2. Wow! Seriously, I loved this book! I even surprised myself because I do not normally like these kind of books, and I normally don’t like Dystopian books. But I really love this one. I loved Juliette, I was so addicted to her. And the more adventurous it got the more I wanted to read. Now I can’t wait for the next one in the series!

  3. Unfortunately for authors who want to write a YA dystopian trilogy, they have big shoes to fill. There is a lot of competition out there, so if you are not at the top of your game, you are going to be forgotten. It sounds like this one might be a forgettable one…it takes more than great writing.

  4. Unfortunately for authors who want to write a YA dystopian trilogy, they have big shoes to fill. There is a lot of competition out there, so if you are not at the top of your game, you are going to be forgotten. It sounds like this one might be a forgettable one…it takes more than great writing.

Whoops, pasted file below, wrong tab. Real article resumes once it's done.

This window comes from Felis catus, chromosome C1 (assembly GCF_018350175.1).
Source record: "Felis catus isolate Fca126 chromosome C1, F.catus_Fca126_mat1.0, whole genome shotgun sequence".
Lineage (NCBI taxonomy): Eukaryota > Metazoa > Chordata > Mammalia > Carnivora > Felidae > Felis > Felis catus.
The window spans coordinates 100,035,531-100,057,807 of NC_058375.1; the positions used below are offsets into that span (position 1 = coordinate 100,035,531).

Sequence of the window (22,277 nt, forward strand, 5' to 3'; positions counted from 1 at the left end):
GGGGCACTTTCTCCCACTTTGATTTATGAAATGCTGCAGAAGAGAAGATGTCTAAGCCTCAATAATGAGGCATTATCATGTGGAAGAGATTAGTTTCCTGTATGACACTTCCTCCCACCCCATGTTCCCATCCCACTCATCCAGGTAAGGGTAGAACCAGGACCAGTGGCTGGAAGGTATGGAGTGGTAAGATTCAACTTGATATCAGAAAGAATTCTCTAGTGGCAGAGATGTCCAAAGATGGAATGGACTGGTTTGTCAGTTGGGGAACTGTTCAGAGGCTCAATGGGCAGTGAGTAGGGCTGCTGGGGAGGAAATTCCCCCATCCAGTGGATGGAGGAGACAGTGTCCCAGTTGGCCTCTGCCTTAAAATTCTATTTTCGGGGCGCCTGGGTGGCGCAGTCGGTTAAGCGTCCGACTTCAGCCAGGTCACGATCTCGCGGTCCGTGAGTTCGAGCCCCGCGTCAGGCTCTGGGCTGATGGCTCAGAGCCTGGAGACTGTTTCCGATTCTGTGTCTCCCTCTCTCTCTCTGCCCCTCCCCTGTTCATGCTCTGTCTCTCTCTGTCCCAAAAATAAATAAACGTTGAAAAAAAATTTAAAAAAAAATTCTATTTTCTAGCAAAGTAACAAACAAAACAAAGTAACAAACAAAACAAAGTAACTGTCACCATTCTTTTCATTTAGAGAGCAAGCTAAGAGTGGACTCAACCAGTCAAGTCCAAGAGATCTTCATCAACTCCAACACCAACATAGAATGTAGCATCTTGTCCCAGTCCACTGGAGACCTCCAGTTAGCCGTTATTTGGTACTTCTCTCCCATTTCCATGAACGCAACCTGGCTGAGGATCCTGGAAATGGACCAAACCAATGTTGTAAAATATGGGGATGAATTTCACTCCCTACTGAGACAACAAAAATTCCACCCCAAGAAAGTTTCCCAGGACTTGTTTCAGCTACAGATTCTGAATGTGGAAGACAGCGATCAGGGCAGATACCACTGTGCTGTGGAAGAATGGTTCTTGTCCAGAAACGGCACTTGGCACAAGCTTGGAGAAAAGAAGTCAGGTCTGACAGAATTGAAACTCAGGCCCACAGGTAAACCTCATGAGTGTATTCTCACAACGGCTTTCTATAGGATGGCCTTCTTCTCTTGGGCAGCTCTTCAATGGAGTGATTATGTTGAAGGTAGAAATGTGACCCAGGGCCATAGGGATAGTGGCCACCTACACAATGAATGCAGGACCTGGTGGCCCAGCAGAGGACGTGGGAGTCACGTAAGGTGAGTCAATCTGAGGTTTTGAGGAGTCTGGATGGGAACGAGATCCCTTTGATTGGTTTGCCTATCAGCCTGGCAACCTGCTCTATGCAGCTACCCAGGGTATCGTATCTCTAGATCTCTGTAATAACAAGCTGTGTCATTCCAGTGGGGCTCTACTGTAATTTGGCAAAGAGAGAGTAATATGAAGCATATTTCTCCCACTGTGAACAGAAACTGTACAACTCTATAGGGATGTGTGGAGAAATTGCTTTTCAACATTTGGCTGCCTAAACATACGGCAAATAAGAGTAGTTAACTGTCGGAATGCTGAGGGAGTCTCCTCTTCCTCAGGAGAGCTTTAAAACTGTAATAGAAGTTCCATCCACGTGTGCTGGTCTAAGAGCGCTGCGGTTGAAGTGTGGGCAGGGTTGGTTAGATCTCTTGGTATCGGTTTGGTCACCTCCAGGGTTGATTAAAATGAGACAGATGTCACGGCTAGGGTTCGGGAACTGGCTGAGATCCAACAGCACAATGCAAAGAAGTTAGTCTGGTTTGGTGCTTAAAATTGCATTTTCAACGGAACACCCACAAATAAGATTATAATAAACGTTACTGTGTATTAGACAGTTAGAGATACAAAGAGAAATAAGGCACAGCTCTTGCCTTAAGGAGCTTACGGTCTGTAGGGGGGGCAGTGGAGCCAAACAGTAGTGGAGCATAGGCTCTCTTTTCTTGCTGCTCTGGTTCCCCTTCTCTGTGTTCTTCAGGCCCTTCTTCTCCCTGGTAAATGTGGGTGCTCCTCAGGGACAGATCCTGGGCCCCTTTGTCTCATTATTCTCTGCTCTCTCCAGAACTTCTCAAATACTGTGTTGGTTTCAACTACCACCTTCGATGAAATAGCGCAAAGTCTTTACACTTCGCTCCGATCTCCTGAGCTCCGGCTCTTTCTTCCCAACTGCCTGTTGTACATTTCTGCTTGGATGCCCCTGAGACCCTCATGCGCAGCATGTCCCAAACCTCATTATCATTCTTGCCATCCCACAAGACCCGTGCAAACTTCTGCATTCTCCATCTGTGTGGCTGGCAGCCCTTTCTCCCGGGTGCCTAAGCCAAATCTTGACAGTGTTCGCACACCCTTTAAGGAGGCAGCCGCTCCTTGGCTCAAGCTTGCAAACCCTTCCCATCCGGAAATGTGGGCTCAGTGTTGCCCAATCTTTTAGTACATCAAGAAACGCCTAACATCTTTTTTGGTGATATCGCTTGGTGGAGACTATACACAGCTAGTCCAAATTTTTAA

5. I think the world-building is to come in future sequels but I understand the annoyance that comes with knowing so little.

  6. I think the world-building is to come in future sequels but I understand the annoyance that comes with knowing so little.

  7. I definitely preferred the ending of the book when we had less of Juliette and more of other people as well as more of an idea of the outside world. Juliette is not one of my favorite narrators and the writing didn’t really work for me although I can see why other people love it.